While a handful of land animals can create their own light, homemade luminescence is the rule rather than the exception in the open ocean’s dark waters.
Researchers estimate that between 80 and 90 percent of deep-dwelling animals are bioluminous, creating light by mixing the pigment luciferin with luciferase, the enzyme that makes it glow. The light tends to green and blue, colors that travel far in seawater. Glowing helps attract mates, lure prey or confound predators.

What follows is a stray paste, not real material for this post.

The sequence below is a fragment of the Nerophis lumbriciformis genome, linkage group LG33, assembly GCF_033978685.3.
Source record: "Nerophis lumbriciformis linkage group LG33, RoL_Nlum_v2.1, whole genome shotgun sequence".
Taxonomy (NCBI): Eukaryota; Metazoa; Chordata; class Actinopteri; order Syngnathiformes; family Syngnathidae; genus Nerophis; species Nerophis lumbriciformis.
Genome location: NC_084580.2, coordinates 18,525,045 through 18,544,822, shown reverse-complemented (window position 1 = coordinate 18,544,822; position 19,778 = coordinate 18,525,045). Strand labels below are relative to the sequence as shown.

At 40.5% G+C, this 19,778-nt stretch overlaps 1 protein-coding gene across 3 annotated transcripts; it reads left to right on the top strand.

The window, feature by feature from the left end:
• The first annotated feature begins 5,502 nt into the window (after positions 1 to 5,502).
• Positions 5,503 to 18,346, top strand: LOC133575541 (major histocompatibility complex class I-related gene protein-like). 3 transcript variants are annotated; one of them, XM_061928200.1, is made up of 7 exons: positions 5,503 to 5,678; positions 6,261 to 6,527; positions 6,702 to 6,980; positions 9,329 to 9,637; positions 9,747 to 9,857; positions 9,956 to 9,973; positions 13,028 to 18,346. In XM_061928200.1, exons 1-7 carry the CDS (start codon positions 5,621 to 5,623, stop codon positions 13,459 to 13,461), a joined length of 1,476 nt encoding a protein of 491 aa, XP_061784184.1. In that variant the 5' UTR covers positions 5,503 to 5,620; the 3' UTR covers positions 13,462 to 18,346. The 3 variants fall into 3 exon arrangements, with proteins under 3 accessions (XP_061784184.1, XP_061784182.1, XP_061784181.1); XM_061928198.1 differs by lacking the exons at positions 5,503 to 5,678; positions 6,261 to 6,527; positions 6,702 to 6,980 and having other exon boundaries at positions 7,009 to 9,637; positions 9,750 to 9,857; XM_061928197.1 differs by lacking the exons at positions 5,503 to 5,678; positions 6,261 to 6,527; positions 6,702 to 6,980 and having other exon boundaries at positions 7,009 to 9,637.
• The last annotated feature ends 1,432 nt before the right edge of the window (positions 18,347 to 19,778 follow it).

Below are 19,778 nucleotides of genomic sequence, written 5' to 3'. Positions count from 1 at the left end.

Many of these animals live thousands of meters deep and are difficult for scientists to find and study. Here are some of the prettiest — and strangest — glowing creatures of the seas.
Pangea Ultima: Earth 250 Million Years From Now
Is this what will become of the Earth’s surface? The surface of the Earth is broken up into several large plates that are slowly shifting. About 250 million years ago, the plates on which the present-day continents rest were positioned quite differently, so that all the landmasses were clustered together in one supercontinent now dubbed Pangea. About 250 million years from now, the plates are again projected to reposition themselves so that a single landmass dominates.